“We will get to 49% adoption” said Joel determinedly. We were standing in a makeshift meeting room tacked onto the end of the Evidence Action field office in Busia, Western Kenya. Joel is the local Area Coordinator for Dispensers for Safe Water, one of Evidence Action’s flagship projects. He had just finished giving a motivational speech to his field officers before they set out on their motorbikes. Field officers deliver chlorine to the villages with Dispensers for Safe Water installed, resolve maintenance issues, and continuously educate communities on the need to treat their drinking water with chlorine to make it safe for consumption.
I could tell that he was buoyed with confidence by his dramatic arm gestures in the meeting. He was clutching the latest adoption figures showing a 5% rise since last quarter’s survey. We measure adoption by measuring actual chlorine in random household samples in each community so his team had done an excellent job at encouraging more people to use dispensers. I congratulated him but didn’t know what else to say. In my first weeks on the job I was learning so much so quickly but hadn’t been able to understand the implications of this increase in adoption.
I was on a “learning tour” of the Dispensers of Safe Water after joining Evidence Action as Deputy Director of Global Safe Water. My conversations with Joel and the Busia team were just two of many I’ve had in Kenya and Uganda over the last two weeks with all levels of staff, from maintenance to engineering teams, the monitoring and data analysis staff, to policy management and administration personnel.
But what felt so different about Evidence Action’s work on water?
I have visited many well-meaning water and sanitation (lovingly called ‘WASH’) programs over the last ten years. The challenges of sustainability and scale have continuously cropped up on many of those visits. Critical to the sustainability of a WASH intervention is a consistent and adequate funding source. Many programs look to users to pay directly for the services through a market-based mechanism. But so many poor consumers prioritize food, clothing, and education over intangible health-protecting products like soap or water chlorination tablets.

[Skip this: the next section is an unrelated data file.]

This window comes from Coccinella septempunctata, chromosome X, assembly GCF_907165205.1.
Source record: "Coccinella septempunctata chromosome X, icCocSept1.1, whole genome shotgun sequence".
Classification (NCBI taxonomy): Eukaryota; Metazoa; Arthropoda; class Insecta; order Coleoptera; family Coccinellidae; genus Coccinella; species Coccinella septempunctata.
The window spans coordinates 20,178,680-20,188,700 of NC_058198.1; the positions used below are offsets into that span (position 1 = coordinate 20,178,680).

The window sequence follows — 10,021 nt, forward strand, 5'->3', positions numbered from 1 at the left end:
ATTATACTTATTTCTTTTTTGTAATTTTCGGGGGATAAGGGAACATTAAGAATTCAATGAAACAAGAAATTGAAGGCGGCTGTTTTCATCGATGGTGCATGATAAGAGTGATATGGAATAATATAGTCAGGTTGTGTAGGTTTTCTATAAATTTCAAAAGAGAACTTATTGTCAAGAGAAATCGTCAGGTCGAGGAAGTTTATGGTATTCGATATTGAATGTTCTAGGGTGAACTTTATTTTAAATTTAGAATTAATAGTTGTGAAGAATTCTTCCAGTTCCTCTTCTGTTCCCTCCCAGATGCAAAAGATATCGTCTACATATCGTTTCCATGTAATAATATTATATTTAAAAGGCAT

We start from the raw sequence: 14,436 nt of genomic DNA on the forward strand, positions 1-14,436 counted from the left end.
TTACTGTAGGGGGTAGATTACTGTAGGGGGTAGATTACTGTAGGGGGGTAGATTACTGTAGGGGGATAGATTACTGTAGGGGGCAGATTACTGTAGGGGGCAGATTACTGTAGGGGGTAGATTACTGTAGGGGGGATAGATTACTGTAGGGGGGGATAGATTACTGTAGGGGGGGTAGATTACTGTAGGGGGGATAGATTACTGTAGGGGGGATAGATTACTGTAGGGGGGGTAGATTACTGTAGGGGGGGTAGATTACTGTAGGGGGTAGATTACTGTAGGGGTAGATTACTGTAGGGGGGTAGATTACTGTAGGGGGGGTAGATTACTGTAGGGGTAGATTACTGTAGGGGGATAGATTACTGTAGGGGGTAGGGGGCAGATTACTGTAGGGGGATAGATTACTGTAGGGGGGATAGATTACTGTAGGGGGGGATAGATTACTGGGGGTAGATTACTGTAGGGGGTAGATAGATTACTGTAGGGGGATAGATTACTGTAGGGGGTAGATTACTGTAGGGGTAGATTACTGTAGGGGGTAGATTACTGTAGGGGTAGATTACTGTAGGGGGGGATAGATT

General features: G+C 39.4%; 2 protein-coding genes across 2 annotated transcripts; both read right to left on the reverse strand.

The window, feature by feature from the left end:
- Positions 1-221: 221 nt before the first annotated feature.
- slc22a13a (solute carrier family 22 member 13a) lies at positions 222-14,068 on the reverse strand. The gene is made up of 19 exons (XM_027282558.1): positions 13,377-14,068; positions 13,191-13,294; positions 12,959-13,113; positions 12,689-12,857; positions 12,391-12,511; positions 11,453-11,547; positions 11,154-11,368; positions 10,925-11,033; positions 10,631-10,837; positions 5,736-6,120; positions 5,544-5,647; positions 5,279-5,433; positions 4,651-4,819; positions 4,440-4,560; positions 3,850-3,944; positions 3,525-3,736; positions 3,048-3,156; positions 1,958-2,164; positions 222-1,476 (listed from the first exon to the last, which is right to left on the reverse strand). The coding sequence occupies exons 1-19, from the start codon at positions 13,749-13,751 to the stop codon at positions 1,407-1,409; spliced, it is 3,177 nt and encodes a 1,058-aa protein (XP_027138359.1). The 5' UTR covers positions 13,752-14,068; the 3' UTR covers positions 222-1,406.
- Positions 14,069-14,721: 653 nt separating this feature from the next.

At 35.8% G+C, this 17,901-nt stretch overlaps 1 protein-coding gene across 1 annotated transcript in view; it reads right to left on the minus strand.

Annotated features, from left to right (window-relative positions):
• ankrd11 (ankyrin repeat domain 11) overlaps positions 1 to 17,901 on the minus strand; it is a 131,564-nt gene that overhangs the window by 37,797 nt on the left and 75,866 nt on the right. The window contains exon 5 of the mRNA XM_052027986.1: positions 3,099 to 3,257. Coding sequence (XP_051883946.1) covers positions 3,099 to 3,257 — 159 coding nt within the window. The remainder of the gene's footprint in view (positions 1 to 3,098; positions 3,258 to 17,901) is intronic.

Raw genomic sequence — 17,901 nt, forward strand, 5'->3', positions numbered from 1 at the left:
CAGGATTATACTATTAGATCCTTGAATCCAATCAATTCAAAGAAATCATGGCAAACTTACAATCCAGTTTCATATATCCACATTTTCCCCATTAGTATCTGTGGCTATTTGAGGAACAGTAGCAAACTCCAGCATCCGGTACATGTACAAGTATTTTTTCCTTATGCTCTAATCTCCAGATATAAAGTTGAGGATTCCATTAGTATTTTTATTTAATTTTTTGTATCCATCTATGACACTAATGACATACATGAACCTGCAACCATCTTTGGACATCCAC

So What’s Evidence Action’s Approach?
By encouraging poor consumers to treat their water with chlorine, we are averting the carbon emissions that would otherwise result if consumers were using wood to boil their water. For this, we have been certified by 3rd party carbon certification agencies to earn carbon credits. And since we are able to deliver chlorine at a cost of around $1.50 per person per year (the fully-loaded cost of a Dispenser is around $5 at scale), the low price of carbon is still sufficient to cover the ongoing cost.
“We’re increasing consumer adoption so we can earn more money from carbon credits,” Joel explains to me, “which enables us to continue growing and saving even more children’s lives.”
I was beginning to understand why Evidence Action was different. So many international aid programs have a “best-effort mentality” with funds contingent on a donor report at the end of a pre-determined plan of activities. But this was a post-pay model that was reliant on actual use of the dispenser by the individual, a real ‘results-based financing’ scheme.
So suddenly I understood Joel’s focus on adoption in this meeting. The more people use chlorine in their water as measured by actual testing of water in the communities with Dispensers, the more carbon credits we earn, the more resources we have to reinvest into Dispensers for Safe Water – and the more cases of diarrhea and other water-born diseases averted, of course.
Over this year we will be working hard to build even more sustainability into our model and bring in other sources of revenue with willing partners. Check out our 2015 goals in our first Impact Report